My French is limited to ordering food that isn't snails and a beer, but from the English translation it seems that he may be talking in the context of the Hadopi warnings sent in that time period instead of the actual number of downloads. Presumably those warnings only get sent to those who are subject to the law (i.e. people living in France).
If that's the case, at least I can't prove him wrong by pointing to a copy of Amelie timestamped september 2011 on my friend's hard drive (who have subsequently harpooned his hard drive, disconnected his internet tubes and moved to a snow cave in Nepal, no need to pursue him).
But it's hard to believe that not a single Frenchman downloaded a single French movie during those months, at least since there were 110 million "incidents", 8 million reports and 800k warnings sent out concerning illegal downloading of foreign movies.
There is only one statistically sane way to explain why the Hadopi numbers show 800k warnings for downloading foreign movies and 0 warnings for downloading French movies: they don't want French movies in their numbers. That way they can say the numbers show excellent progress and pretend the law is working just fine (at least for the French).
This sounds like a good idea. Whenever I want to watch a movie, I always search for "Illegal pirate torrent site", and if that has no results I go rent a VHS cassette. But for years now, there has been loads of search results, so Google is kind of forcing me to be a pirate.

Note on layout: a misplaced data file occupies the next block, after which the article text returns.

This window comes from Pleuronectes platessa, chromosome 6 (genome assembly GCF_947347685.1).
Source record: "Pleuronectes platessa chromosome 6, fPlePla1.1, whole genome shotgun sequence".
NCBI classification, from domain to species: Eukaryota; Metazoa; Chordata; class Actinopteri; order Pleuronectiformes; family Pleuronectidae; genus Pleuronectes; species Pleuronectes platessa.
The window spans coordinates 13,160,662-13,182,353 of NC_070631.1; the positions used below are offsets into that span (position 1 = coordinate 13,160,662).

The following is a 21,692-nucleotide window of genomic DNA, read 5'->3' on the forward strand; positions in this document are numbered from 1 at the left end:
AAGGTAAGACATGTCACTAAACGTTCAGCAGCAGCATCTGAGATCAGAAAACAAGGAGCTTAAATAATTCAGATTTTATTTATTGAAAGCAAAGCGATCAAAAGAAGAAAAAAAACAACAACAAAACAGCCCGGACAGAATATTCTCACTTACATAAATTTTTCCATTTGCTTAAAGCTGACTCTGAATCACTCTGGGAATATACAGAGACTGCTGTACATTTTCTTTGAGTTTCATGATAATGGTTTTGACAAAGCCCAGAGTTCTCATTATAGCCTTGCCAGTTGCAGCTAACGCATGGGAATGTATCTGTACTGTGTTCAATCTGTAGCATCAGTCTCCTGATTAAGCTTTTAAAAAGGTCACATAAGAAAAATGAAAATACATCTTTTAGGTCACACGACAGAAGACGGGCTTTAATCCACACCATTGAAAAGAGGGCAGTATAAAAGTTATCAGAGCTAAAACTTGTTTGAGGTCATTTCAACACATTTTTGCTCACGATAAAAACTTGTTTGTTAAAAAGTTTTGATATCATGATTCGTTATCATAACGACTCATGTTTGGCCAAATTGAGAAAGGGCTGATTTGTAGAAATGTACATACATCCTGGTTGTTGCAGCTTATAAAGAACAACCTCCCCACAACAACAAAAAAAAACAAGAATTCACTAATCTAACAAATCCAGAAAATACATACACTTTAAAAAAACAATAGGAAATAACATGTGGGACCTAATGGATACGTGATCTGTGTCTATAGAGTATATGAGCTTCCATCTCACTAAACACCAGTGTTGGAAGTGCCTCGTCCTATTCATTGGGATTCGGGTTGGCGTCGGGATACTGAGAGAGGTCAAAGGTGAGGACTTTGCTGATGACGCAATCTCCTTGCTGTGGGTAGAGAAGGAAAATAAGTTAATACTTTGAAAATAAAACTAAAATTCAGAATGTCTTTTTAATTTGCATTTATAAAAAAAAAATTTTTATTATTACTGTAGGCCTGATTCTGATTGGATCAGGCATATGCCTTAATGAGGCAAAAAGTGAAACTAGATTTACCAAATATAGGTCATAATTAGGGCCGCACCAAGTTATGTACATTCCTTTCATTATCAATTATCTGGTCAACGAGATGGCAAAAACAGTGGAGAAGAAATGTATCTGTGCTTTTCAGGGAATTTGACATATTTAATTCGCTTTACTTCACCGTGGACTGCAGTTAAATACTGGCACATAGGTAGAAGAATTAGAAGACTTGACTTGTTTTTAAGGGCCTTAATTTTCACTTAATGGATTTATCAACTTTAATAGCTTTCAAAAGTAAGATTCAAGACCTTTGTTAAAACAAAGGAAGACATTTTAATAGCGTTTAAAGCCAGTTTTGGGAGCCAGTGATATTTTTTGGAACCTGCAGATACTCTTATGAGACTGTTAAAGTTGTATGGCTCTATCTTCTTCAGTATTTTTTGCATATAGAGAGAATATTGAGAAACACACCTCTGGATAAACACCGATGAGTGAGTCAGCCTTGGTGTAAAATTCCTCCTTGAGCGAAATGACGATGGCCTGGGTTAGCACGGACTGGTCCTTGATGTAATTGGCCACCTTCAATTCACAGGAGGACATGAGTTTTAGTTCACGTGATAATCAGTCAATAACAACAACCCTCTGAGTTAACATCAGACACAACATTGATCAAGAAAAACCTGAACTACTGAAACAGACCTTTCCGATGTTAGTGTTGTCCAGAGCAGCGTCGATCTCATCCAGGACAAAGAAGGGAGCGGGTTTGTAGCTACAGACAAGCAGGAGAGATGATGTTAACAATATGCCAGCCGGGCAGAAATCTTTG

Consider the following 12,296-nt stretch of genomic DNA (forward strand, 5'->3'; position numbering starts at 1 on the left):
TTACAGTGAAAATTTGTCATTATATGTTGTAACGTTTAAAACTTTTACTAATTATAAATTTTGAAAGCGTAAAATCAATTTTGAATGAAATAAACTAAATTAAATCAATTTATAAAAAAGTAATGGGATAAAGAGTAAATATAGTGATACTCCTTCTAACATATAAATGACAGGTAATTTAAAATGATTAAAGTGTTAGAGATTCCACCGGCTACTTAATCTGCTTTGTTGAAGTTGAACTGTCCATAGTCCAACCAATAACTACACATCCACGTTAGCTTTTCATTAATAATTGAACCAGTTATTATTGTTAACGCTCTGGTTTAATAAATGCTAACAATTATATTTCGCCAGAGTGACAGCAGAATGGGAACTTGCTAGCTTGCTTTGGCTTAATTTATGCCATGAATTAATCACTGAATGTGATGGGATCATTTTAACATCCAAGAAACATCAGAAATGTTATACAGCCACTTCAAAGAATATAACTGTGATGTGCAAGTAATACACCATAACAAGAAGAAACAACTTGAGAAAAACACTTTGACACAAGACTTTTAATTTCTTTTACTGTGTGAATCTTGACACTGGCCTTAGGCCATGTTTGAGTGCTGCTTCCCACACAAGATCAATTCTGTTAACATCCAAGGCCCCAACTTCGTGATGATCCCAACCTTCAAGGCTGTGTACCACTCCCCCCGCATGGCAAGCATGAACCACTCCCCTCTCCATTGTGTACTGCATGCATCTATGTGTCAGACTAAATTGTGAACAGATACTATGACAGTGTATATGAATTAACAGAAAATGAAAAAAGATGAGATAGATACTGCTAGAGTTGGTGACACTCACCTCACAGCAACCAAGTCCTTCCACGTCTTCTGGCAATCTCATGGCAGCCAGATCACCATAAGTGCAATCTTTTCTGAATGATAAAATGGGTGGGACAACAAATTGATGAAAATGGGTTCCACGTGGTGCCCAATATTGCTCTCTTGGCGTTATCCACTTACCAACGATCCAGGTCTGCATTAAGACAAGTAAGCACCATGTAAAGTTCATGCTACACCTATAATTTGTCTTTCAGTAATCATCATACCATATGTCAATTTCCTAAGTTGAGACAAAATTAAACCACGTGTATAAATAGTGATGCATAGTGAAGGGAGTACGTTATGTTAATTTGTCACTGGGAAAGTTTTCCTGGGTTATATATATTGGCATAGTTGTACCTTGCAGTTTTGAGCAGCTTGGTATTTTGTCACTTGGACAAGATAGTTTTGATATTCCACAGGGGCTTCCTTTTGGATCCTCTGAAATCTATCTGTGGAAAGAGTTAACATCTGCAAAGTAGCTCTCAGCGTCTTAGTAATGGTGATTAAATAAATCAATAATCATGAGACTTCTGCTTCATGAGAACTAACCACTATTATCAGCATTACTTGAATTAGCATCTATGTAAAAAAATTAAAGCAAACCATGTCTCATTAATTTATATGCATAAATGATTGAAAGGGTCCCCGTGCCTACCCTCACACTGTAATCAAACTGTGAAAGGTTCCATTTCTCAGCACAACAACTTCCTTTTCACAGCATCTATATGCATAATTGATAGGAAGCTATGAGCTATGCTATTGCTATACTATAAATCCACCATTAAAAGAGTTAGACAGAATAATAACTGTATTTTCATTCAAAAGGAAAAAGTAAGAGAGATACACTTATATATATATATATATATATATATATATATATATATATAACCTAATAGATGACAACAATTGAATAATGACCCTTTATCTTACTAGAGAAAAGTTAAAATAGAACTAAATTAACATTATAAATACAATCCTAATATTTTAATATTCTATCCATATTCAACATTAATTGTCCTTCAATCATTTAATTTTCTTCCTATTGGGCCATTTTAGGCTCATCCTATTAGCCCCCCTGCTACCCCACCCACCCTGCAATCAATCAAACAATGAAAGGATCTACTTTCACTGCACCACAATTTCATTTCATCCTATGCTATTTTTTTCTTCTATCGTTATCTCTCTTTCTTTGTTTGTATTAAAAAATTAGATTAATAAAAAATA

I like the 6th search result best, it's a list of all the top torrent sites, file-hosting sites, streaming sites, linking sites and much more. It's a bit verbose, using pirate jargon like "Special 301 out of cycle review of notorious markets" instead of a simple "top lists", but you'll get used to it.
Anyway, the list is made by a pirate group called "MPAA", those should be censored or have their tubes taken away, the facilitating bastards.
I agree with Scalia. And I assume Beelzebub is out shopping for some new ice skates by now.
The constitution postulate some pre-existing rights. One is freedom of expression, others are only implied or not mentioned at all except in the 9th amendment. In my mind, these include a right to privacy, and a right to raise my children in a way I see fit.
These pre-existing rights will in their nature limit eachother. You have a right to expression, but it is not limitless. You do not have the right to express yourself in my home if I don't want you there, nor do you have the right to express yourself to my children in my home if that harms my parenting.
The government should protect our rights, and should codify such protection when neccessary. Laws that recognice these limits between our natural rights is not abridgement of these rights, the right to free expression is already abridged by some of our other rights.
Most people have TVs at home. If you buy a cable subscription you can watch cable channels. If you don't like what is on the cable channels you can cancel those channels, no rights are violated and no censorship is neccessary.
TVs can also show channels broadcast over public airwaves. If you don't like what is on the public channels you can use the on/off button. For adults, no rights are violated and no censorship is neccessary.
Parents on the other hand can't always control when their children use the on/off button. If they don't want their children to see naked statue butts, then that's their right. There should therefore not be naked statue butts on public channels unless parents can control those channels.
One solution is giving parents control over these channels. Some rudimentary parental control is available on most new TVs, but it doesn't cover all type of programs, it is difficult to use, and there is usually no way to allow statue butts but disallow violence. And there is no "Scalia is inappropriate"-option.